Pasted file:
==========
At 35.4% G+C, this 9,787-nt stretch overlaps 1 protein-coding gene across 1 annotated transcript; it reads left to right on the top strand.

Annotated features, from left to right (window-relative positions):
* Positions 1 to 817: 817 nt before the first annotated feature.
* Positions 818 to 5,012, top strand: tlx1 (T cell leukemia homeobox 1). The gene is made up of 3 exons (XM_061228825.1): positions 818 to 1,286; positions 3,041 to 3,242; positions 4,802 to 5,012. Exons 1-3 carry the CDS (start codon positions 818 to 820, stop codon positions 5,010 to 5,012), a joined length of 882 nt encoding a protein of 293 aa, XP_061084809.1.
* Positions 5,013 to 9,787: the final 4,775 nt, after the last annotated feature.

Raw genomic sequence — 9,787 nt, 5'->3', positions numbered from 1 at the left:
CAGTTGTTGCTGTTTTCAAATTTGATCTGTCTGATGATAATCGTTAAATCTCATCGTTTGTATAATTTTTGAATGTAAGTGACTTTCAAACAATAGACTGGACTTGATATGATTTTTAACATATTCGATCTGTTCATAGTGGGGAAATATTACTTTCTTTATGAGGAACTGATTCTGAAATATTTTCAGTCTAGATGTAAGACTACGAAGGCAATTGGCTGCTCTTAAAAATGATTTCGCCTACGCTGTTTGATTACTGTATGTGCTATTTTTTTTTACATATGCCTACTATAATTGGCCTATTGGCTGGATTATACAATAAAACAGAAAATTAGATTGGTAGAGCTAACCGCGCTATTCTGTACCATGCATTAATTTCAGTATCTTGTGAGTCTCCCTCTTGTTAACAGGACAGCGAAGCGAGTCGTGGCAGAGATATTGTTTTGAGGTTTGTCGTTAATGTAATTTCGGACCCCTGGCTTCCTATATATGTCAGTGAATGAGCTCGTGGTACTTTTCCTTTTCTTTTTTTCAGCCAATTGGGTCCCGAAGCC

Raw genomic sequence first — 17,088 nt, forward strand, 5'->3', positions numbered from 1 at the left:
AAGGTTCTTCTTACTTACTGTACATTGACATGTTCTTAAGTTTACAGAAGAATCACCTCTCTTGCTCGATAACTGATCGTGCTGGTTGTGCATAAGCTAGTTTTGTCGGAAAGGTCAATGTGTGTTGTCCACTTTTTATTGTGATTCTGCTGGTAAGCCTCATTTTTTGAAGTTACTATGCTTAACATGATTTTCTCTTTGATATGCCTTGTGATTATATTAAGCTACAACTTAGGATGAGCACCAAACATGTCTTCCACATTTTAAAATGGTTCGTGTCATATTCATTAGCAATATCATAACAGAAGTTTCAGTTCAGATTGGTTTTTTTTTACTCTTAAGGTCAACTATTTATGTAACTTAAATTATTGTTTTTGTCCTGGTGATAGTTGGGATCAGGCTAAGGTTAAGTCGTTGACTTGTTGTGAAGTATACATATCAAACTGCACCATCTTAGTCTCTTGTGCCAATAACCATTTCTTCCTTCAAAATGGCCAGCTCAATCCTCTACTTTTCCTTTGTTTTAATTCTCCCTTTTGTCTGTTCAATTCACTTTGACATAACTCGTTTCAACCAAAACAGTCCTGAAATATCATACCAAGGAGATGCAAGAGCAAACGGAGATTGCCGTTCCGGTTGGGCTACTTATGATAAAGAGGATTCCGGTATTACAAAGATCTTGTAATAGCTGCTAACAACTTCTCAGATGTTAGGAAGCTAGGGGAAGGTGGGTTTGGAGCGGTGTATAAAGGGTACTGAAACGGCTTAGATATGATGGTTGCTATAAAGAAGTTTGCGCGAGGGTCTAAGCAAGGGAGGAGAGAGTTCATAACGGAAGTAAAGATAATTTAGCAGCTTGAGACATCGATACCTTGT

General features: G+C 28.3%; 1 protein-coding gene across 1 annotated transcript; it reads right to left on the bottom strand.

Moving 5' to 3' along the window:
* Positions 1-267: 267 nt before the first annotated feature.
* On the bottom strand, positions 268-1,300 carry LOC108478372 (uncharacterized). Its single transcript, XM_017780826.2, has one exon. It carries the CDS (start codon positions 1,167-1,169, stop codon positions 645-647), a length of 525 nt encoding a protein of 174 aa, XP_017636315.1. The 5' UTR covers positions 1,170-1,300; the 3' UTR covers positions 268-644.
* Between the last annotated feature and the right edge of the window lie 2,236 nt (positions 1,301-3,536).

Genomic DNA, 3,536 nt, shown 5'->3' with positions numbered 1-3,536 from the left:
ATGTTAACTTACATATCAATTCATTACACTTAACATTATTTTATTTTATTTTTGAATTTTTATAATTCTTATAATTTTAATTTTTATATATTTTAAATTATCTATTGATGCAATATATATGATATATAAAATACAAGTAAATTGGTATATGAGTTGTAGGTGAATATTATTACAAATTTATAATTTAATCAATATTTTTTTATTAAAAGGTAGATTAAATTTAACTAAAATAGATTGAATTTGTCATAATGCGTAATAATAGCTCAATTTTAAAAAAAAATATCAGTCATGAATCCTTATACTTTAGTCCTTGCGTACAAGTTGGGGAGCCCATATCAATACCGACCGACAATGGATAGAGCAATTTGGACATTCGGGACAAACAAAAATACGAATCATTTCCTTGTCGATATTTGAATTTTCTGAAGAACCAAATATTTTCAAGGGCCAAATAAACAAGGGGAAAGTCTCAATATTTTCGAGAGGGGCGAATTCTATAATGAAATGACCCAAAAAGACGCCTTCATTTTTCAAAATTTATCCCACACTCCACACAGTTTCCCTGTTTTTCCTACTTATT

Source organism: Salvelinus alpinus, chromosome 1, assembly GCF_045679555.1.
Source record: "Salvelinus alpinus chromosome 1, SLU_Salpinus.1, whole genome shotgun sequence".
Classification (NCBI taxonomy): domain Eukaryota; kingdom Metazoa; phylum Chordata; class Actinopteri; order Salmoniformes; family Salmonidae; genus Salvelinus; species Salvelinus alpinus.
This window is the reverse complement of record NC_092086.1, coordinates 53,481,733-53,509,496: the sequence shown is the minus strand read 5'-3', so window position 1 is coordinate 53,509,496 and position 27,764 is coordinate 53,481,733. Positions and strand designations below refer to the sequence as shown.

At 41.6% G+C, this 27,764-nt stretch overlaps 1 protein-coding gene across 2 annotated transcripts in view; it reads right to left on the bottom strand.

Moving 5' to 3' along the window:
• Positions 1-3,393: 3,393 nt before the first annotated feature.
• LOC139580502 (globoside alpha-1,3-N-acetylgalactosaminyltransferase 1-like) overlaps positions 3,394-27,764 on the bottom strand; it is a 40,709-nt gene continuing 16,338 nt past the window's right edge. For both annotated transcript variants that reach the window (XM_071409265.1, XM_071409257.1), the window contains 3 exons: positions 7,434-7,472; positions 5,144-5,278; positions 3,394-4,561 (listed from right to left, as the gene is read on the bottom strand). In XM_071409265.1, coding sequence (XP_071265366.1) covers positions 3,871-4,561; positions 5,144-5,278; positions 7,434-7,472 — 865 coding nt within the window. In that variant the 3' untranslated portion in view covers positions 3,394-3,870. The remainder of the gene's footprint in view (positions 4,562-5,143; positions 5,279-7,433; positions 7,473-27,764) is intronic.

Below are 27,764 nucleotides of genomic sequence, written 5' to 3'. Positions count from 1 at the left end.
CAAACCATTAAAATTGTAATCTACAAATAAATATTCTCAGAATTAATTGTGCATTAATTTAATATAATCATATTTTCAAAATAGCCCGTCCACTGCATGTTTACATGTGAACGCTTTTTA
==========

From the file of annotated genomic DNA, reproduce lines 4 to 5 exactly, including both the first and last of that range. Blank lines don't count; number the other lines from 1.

* Positions 818 to 5,012, top strand: tlx1 (T cell leukemia homeobox 1). The gene is made up of 3 exons (XM_061228825.1): positions 818 to 1,286; positions 3,041 to 3,242; positions 4,802 to 5,012. Exons 1-3 carry the CDS (start codon positions 818 to 820, stop codon positions 5,010 to 5,012), a joined length of 882 nt encoding a protein of 293 aa, XP_061084809.1.
* Positions 5,013 to 9,787: the final 4,775 nt, after the last annotated feature.